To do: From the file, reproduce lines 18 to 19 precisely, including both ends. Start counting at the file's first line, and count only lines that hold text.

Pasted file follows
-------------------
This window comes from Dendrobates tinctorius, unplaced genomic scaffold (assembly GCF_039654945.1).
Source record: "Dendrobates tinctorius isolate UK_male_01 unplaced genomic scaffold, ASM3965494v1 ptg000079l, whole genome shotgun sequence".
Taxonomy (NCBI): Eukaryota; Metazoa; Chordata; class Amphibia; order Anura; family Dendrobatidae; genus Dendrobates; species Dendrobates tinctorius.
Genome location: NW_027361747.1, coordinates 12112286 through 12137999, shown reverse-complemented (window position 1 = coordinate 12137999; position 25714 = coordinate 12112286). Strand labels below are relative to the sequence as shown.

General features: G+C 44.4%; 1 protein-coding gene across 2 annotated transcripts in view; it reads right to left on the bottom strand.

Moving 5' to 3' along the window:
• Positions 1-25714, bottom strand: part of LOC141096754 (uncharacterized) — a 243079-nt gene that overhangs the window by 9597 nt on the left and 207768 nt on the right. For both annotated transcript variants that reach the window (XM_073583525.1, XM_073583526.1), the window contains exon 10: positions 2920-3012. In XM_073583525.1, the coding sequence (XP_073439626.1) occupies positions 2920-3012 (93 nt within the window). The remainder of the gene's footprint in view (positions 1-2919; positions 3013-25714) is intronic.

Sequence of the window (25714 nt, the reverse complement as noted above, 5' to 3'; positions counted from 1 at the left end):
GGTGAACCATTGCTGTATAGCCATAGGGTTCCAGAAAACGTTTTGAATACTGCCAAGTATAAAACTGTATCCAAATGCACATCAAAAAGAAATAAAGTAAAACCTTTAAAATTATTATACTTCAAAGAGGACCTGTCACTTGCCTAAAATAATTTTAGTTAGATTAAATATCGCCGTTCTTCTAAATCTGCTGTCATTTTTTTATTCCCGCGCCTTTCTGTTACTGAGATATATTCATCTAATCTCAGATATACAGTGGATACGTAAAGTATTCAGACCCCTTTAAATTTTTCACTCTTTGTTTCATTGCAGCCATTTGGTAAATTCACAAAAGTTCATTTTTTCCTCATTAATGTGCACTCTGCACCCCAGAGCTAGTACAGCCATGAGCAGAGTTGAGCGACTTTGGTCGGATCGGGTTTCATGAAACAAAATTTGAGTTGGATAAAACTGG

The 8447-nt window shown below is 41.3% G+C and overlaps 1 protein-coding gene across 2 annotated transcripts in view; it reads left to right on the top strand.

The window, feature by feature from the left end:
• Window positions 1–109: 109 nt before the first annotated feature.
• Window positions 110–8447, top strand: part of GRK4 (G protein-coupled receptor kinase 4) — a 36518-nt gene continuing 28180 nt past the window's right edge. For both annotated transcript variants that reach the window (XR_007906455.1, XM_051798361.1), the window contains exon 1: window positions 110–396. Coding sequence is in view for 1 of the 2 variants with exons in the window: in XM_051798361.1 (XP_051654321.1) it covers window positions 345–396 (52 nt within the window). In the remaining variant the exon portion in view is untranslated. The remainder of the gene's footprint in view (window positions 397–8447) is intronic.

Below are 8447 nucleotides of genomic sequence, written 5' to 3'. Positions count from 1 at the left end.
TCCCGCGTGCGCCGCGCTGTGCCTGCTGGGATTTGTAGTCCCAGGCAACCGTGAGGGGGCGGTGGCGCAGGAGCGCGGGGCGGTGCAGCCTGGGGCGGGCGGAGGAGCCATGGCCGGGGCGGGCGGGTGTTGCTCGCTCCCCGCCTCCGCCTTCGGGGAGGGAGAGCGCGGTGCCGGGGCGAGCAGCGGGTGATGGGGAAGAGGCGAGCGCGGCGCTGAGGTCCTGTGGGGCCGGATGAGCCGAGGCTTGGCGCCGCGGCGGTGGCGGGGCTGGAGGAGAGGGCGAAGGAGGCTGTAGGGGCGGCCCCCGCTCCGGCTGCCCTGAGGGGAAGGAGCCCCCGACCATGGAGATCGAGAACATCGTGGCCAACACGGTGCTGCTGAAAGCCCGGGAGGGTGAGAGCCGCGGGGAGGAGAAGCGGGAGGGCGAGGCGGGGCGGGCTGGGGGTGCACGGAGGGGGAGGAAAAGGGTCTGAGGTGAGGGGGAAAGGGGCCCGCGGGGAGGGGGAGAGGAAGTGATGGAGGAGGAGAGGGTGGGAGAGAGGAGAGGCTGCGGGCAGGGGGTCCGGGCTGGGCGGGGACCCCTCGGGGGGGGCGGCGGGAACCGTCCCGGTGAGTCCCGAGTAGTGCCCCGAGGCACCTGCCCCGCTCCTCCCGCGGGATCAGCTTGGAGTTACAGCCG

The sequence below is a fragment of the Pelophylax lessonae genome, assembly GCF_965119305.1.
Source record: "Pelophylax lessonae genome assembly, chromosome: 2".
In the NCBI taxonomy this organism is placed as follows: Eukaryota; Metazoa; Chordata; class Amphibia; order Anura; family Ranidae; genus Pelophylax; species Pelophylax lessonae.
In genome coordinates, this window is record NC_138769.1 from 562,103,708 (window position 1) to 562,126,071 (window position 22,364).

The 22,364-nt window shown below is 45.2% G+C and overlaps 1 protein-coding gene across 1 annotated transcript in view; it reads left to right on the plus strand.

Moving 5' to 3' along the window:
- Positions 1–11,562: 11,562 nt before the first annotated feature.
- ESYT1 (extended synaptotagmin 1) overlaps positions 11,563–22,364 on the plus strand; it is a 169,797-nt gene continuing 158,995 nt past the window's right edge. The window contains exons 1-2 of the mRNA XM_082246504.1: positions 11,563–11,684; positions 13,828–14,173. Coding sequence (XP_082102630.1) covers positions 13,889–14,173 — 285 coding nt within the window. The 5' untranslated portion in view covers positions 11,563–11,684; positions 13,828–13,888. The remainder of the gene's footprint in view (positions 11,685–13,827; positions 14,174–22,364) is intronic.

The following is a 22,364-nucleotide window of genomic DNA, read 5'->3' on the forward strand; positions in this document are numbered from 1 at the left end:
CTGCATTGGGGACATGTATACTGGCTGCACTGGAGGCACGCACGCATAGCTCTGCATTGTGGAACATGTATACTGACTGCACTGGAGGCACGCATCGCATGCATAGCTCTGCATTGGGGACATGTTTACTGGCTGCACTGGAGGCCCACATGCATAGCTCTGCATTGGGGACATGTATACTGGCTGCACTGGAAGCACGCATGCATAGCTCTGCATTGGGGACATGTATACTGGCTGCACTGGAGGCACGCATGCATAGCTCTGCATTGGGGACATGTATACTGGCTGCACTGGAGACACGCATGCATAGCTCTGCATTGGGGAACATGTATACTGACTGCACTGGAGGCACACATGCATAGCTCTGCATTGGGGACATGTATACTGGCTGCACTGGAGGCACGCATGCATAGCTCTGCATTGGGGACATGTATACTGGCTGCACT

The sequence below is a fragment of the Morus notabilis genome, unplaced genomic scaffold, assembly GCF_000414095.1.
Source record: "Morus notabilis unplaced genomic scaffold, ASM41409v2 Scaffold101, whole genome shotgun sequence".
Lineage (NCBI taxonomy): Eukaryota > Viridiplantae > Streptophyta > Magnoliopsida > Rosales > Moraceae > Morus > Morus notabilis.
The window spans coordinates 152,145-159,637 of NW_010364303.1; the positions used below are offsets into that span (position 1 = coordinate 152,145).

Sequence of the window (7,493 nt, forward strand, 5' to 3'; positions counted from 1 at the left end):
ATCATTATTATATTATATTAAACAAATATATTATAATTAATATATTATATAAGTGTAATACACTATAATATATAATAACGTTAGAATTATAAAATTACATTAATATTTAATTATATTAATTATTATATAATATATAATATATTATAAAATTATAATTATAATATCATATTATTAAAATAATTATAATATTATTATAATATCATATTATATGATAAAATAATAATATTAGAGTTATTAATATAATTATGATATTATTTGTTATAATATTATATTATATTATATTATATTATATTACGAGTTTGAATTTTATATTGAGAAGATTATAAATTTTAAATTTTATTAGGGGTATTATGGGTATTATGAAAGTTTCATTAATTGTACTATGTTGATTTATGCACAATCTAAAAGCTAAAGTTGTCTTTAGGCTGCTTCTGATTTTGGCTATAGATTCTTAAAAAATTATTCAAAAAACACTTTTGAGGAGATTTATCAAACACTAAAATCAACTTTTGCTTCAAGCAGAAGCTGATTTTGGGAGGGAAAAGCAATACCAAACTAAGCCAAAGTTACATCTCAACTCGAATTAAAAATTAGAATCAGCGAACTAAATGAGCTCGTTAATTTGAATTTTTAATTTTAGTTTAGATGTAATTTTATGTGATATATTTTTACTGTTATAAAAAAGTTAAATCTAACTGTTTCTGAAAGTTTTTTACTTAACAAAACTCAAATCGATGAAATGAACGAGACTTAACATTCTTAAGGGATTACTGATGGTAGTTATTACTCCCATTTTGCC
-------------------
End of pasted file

In the NCBI taxonomy this organism is placed as follows: Eukaryota; Metazoa; Chordata; class Amphibia; order Anura; family Ranidae; genus Pelophylax; species Pelophylax lessonae.
In genome coordinates, this window is record NC_138769.1 from 562,103,708 (window position 1) to 562,126,071 (window position 22,364).